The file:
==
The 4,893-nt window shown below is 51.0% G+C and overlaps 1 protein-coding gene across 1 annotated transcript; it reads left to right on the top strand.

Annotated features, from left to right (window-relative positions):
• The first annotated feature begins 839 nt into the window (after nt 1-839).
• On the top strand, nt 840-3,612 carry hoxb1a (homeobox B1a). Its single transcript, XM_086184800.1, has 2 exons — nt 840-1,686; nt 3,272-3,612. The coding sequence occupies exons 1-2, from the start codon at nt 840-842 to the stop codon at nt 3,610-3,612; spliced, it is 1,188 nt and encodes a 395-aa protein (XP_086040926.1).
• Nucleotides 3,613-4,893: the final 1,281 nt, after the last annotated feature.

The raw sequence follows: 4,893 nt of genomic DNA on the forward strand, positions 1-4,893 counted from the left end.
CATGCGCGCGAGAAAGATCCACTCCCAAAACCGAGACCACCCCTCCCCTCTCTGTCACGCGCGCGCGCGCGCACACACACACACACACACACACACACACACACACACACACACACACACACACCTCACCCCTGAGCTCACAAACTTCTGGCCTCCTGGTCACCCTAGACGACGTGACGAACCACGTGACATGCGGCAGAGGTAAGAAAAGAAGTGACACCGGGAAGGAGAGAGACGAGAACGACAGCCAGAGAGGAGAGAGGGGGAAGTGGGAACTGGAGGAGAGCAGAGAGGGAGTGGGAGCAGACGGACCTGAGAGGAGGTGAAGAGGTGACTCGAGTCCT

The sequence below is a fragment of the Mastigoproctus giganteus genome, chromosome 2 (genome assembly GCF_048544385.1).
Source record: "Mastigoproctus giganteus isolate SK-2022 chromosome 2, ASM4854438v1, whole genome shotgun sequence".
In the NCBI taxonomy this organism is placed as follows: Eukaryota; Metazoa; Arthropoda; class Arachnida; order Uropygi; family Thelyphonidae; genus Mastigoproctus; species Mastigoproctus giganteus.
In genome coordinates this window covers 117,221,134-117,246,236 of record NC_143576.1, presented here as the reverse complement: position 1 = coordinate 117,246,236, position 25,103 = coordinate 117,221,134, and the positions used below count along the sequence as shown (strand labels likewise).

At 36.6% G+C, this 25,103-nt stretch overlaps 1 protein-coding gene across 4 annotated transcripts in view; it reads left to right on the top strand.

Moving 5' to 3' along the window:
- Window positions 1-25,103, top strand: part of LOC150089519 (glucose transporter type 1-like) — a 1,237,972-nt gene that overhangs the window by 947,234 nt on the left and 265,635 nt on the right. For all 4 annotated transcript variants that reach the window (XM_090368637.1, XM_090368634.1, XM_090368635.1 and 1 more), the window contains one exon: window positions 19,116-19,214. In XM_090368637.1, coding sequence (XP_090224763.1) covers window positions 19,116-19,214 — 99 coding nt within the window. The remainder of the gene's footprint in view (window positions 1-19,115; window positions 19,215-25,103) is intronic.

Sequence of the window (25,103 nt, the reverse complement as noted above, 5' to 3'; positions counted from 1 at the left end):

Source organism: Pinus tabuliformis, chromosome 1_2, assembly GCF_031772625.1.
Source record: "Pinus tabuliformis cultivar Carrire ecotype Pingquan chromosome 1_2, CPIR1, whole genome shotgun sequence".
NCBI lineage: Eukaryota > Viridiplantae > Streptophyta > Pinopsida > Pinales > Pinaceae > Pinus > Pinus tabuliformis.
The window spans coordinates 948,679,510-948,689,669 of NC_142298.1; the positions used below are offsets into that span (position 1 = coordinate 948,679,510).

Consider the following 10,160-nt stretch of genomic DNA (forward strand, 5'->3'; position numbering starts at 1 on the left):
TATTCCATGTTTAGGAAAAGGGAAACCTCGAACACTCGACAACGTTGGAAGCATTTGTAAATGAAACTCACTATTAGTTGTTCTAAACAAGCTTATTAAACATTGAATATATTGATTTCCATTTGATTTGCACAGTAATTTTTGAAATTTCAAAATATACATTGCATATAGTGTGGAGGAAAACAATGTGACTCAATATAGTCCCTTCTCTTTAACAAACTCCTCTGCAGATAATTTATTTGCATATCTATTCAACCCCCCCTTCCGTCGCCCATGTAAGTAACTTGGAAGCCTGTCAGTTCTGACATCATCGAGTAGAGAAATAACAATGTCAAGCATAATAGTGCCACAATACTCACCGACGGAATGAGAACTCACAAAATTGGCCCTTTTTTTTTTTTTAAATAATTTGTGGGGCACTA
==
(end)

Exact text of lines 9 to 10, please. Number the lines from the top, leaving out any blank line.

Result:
Source record: "Mastigoproctus giganteus isolate SK-2022 chromosome 2, ASM4854438v1, whole genome shotgun sequence".
In the NCBI taxonomy this organism is placed as follows: Eukaryota; Metazoa; Arthropoda; class Arachnida; order Uropygi; family Thelyphonidae; genus Mastigoproctus; species Mastigoproctus giganteus.